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Parliament, democracy in suspension

The continuing suspensions of members, coming in hefty instalments in the last few days, have almost completely emptied parliament of the Opposition. Members have been suspended from both the Lok Sabha and the Rajya Sabha and it is an extraordinary situation when members are suspendeden masseday after day. Fourteen MPs were suspended for the remainder of the session last week. Thirty-three from the Lok Sabha and 45 from Rajya Sabha, all belonging to the I.N.D.I.A group,were suspended on Monday. As many as 49 were suspended on Tuesday, bringing the total number of suspensions in this session to 141. The conduct of some members has been referred to the privileges committee. They will remain under suspension till the committee clears them. Others will be under suspension for the rest of the winter session. Action has not been taken against so many members in any previous session of parliament.

All the suspensions are a consequence of the Opposition’s demand for a statement by Prime Minister Narendra Modi or Home Minister Amit Shah in parliament over the security breach in the Lok Sabha last week. The government has not cared to do so and unfortunately both leaders chose to make statements on the breach outside parliament, which can be considered a violation of the privileges of parliament. MPs have the right to demand a statement from the government on such an important matter and a discussion on it. That is what parliament is for. The nation would benefit from the debate and also has a right to it. The government has tried to evade it on technical and other untenable grounds. Neither the Prime Minister nor the Home Minister is above the norms, conventions and demands of parliament, and egos should not come in the way of parliamentary responsibilities, as the Opposition has pointed out.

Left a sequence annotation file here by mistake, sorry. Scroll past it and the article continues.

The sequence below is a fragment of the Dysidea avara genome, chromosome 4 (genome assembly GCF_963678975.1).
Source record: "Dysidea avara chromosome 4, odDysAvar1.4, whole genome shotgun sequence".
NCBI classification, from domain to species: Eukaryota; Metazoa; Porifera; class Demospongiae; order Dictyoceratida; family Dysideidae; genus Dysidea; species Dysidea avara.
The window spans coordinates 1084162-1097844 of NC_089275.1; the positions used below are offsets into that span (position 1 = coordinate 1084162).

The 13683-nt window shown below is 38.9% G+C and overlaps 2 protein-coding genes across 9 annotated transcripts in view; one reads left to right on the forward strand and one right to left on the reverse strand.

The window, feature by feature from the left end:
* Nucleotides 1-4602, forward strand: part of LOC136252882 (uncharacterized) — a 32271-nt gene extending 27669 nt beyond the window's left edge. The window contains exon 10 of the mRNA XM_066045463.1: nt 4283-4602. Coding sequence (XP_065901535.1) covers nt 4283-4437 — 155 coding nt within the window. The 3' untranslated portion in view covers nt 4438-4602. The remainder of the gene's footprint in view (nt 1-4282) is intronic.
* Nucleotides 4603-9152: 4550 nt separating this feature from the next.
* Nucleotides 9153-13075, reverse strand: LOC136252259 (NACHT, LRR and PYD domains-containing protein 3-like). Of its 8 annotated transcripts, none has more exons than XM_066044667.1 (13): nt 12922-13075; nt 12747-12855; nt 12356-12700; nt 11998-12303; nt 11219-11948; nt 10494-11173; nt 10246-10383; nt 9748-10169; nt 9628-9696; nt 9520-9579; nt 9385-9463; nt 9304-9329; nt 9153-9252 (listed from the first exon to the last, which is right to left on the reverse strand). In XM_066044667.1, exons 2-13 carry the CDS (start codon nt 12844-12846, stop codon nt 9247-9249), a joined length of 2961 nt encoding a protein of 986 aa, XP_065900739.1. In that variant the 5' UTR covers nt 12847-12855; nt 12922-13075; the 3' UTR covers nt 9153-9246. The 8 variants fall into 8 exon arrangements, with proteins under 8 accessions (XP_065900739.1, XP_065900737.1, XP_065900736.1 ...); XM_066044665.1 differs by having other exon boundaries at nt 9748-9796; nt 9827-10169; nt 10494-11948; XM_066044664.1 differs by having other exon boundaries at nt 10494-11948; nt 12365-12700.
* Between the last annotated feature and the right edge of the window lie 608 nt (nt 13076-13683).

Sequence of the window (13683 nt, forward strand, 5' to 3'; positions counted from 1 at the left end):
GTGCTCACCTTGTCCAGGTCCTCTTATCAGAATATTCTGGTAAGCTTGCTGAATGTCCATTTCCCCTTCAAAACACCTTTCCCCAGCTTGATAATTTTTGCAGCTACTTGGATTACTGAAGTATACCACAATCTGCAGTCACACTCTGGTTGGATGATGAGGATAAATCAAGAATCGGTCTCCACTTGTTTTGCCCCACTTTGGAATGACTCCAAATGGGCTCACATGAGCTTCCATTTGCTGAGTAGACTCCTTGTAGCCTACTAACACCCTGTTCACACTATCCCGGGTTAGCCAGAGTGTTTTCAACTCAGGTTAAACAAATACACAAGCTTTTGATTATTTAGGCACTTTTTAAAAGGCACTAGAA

The government side has argued that the Opposition members have been suspended for their unruly conduct. Opposition members often resort to unruly conduct in frustration over denial of their rights. It is the government’s responsibility to take the Opposition along and ensure that parliament functions well. The Supreme Court has also said that long suspensions from parliament or state assemblies are unconstitutional and are equivalent to expulsion. The bills which are passed without the presence of the Opposition will lack legitimacy. With much of the Opposition pushed out and forced to protest outside, what remains is a crippled parliament, and a crippled democracy resulting from it. Such massive externment of the Opposition happens only in authoritarian countries. Parliament is at the heart of the constitutional system of the country and it should not be reduced to a farce.

(Published 19 December 2023, 23:11 IST)

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